Film Review: Movie Star: The Secret Lives of Jean Seberg
July 26, 2015 § Leave a comment
Released: September 2014; Documentary; Written by Kelly Rundle, Tammy Rundle, Gary McGee; Directed by: Kelly Rundle, Gary McGee
Movie Star: The Secret Lives of Jean Seberg is a fascinating, little peek into the world of one of America’s most haunted and beautiful actresses. Jean Seberg grew up in Marshalltown, Iowa, and was discovered by Otto Preminger at the age of 17 during a nationwide casting call for his much-ballyhooed Saint Joan. The film was a critical ess-storm, but Preminger and Seberg got back in the ring for Bonjour Tristesse the following year. Although mesmerizing, and more of a critical darling than SJ, Tristesse didn’t quite provide the professional boost Seberg was after. Finally, in 1960, with Jean-Luc Godard at the helm, she made the French New-Wave masterpiece Breathless, and became an adopted daughter of the French cinema and a Hollywood sensation in one fell swoop. As the story typically goes, though, Seberg’s personal life went…awry. She married the wrong men, made the wrong friends, and went head-to-head with J. Edgar Hoover.
There is a tenderness in this telling of Seberg’s story that lends itself to a broader sympathy for the actress. It’s not the most objective of documentary techniques, but it’s genuine and the sympathy isn’t just an act. The film backs itself up with a real humdinger of a tale about the aforementioned Mr. Hoover and his neutralization of Seberg that’ll make you weep.
It’s clear here that the real beauty of Jean Seberg was in her intentions. Set against a backdrop of footage, old photos, and gentle conversations with her nearest and dearest, Seberg’s pure objectives are apparent. Her sister, high school drama teacher, friends made later in life, and extended family remember Seberg vividly and fondly, and that’s the real meat of the film. The Jean Seberg depicted here was a woman who made decisions based on frank assessment of the trials, tribulations, and advantages of others, who loved with little limitation, and whose self-awareness seemed almost the stuff of legend, especially considering her place in the limelight.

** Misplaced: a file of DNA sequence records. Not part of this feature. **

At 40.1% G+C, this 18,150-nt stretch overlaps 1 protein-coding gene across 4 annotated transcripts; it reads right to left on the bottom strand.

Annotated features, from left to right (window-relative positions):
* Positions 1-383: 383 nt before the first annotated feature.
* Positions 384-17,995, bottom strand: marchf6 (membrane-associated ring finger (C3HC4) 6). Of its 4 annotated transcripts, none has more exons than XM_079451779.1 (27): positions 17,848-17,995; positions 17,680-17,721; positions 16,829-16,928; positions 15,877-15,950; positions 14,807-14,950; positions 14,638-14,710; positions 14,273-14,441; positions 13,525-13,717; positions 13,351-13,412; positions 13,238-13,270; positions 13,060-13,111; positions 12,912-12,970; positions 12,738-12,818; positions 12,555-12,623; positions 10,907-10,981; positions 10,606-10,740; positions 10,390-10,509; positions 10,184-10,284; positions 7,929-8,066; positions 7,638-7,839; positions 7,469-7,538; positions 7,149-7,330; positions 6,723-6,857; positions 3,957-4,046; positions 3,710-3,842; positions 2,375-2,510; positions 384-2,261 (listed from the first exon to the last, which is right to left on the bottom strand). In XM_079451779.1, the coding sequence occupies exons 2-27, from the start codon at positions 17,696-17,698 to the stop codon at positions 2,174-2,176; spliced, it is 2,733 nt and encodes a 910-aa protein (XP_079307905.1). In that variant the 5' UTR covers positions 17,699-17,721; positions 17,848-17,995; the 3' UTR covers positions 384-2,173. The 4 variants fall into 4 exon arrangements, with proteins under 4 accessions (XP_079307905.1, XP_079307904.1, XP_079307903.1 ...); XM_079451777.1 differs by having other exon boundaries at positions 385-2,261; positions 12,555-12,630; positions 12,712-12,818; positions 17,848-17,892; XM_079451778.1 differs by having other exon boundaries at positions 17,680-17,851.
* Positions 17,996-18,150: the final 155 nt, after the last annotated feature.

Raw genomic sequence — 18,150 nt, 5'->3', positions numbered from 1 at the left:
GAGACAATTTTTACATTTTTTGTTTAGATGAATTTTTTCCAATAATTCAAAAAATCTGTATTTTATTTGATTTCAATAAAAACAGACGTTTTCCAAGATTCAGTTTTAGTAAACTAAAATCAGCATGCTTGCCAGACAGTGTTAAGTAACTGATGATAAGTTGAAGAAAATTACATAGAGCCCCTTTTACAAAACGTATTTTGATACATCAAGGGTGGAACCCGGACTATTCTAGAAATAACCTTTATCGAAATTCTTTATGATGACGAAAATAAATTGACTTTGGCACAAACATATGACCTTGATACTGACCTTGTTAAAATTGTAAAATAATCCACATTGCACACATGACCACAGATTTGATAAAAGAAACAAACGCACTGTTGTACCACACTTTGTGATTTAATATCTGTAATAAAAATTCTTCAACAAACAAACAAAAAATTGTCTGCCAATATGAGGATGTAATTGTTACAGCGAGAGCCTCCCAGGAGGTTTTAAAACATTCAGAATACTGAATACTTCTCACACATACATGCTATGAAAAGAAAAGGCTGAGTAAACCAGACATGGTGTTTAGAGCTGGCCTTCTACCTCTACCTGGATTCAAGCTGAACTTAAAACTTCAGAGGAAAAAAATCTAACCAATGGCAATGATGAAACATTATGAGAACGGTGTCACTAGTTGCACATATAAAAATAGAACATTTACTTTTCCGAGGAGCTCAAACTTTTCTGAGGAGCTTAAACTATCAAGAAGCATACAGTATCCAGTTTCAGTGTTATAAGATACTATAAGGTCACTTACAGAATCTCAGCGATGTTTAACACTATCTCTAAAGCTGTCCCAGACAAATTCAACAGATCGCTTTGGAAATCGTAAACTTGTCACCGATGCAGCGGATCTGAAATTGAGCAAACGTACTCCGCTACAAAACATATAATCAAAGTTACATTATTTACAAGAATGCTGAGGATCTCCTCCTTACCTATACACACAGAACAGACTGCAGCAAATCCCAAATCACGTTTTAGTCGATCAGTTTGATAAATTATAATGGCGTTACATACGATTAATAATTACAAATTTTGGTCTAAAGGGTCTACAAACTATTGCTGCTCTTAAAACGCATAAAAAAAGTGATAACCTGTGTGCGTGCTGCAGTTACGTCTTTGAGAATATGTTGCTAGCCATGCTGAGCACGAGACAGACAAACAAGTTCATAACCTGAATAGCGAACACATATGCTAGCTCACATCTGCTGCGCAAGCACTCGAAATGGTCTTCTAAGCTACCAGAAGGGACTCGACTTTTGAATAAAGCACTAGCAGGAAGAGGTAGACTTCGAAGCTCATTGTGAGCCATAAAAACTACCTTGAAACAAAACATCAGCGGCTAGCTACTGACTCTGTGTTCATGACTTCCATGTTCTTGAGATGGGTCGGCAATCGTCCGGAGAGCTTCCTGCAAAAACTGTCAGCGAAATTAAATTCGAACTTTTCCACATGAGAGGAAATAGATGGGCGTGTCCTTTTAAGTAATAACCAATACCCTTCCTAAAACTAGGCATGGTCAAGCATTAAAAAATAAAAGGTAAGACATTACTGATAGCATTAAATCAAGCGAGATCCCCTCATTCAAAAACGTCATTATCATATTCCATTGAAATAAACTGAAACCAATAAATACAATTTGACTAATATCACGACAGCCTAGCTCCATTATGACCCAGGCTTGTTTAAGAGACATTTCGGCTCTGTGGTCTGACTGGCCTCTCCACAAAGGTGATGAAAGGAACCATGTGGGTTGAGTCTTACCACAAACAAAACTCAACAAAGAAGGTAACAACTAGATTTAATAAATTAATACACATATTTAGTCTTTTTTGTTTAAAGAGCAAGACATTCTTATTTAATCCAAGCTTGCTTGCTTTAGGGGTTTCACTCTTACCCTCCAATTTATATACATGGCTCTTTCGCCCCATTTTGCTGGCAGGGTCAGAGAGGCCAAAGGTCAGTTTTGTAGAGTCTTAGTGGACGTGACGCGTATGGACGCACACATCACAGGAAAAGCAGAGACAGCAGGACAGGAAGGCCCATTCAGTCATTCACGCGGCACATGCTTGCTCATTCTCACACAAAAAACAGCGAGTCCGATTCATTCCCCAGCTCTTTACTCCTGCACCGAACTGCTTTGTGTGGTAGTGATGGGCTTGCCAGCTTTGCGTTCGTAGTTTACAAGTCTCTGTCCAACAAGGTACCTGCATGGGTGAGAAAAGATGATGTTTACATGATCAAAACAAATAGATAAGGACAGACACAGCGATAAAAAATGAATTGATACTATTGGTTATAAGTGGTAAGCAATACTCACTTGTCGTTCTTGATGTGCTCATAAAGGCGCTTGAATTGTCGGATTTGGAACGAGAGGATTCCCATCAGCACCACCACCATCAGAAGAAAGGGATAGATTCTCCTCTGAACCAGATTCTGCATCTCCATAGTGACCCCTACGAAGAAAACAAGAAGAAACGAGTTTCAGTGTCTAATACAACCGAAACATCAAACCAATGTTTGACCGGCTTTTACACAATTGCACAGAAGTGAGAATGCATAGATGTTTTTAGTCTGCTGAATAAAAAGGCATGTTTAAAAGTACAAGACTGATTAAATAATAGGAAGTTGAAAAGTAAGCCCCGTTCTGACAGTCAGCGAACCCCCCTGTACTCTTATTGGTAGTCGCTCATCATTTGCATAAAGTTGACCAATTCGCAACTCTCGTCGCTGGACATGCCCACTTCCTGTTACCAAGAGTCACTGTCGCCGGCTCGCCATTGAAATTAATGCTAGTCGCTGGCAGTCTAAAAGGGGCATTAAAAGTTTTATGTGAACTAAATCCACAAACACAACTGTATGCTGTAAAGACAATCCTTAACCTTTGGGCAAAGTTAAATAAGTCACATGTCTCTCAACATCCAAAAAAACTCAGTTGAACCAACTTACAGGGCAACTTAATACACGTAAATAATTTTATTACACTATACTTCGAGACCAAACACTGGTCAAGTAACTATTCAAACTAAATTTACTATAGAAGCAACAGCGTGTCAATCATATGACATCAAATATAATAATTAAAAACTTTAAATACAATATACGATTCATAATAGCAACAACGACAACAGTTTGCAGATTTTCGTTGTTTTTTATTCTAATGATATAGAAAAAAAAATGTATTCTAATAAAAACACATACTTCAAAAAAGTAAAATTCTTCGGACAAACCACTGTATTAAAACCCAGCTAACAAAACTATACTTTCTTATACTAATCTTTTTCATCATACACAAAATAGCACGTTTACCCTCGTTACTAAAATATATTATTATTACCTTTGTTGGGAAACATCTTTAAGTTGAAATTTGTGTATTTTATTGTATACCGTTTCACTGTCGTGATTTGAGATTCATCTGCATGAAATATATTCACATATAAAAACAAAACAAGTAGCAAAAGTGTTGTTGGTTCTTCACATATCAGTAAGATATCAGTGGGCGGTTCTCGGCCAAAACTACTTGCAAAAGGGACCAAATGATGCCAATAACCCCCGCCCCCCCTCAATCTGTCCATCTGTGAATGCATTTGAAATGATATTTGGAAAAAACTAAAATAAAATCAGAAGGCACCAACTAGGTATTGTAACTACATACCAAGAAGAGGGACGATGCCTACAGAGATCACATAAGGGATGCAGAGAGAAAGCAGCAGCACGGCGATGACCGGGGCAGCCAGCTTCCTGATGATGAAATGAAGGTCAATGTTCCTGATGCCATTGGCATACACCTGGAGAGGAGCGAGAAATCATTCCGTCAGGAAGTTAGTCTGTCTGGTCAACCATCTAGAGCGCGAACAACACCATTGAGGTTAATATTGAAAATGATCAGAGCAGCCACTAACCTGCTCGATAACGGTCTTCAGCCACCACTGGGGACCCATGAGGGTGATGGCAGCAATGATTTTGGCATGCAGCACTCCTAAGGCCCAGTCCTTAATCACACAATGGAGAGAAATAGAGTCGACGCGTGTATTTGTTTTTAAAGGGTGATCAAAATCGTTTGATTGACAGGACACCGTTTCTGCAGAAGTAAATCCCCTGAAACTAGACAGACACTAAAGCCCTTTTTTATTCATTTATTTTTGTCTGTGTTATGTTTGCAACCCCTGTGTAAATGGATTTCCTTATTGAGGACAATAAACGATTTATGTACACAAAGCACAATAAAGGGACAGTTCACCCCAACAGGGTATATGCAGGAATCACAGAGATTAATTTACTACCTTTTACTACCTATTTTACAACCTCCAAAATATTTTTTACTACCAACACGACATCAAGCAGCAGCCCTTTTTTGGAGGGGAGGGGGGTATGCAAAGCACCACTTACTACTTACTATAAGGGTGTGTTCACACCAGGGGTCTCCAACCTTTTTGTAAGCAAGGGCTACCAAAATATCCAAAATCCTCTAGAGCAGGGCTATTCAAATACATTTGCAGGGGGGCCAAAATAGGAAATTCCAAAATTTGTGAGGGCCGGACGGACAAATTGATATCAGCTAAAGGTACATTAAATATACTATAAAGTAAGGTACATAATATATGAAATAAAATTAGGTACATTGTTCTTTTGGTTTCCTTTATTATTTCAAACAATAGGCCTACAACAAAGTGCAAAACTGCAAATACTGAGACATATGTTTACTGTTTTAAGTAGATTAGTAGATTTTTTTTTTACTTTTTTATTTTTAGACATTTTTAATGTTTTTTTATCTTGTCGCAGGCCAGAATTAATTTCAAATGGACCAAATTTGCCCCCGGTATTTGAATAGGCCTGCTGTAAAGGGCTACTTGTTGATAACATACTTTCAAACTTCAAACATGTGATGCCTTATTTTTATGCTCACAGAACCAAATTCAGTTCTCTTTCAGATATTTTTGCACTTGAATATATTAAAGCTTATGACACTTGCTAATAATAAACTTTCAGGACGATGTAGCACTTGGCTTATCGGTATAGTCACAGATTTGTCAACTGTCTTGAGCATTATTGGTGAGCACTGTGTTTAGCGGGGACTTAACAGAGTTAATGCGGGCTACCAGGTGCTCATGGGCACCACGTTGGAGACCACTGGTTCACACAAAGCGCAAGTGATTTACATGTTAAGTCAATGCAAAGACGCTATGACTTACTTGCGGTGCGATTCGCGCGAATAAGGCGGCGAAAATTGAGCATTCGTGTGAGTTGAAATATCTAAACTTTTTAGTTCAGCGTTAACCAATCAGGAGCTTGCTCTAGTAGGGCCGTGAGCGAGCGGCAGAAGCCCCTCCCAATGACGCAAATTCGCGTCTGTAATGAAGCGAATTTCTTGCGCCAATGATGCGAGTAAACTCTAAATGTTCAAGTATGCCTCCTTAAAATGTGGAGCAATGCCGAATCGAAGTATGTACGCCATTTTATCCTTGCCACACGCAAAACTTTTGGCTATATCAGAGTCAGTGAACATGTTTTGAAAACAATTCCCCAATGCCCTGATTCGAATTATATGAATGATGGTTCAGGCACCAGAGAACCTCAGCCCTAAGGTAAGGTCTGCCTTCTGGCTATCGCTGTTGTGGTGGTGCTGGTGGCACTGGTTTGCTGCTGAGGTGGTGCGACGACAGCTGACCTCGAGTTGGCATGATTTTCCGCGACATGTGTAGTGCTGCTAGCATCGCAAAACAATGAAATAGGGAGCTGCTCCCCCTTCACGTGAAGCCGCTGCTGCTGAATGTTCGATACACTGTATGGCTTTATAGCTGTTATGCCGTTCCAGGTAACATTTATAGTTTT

The movie breaks Seberg down into personas (actress, activist, icon) and divides her life as such, but it also maintains a chronology so the end result denotes a growth through her personal roles. It makes for a sharply delineated film that maintains an uncluttered delivery.
A lot of the film is a montage of footage and photos, and the rest is composed of interviews and Seberg quotes which cleverly shepherd the viewer through her life’s roles. The interviews span almost two decades and include everyone from her sister to admirers, but no interview is without momentum. This is a smartly-edited film, ushering us from beginning to end and helping us to draw the only conclusion there really is to draw: that Jean Seberg was a well-loved woman who probably deserved a life a little more well-lived than she got.
In what amounts to a moving and (documentarians, take note!) comprehensive piece with a strong rhythm, Movie Star is an intimate collage. It is stirring, but not schmaltzy, revelatory, but not disrespectful. It is precisely the kind of documentary that results from the truest admiration of the subject.
– Leah Gehlsen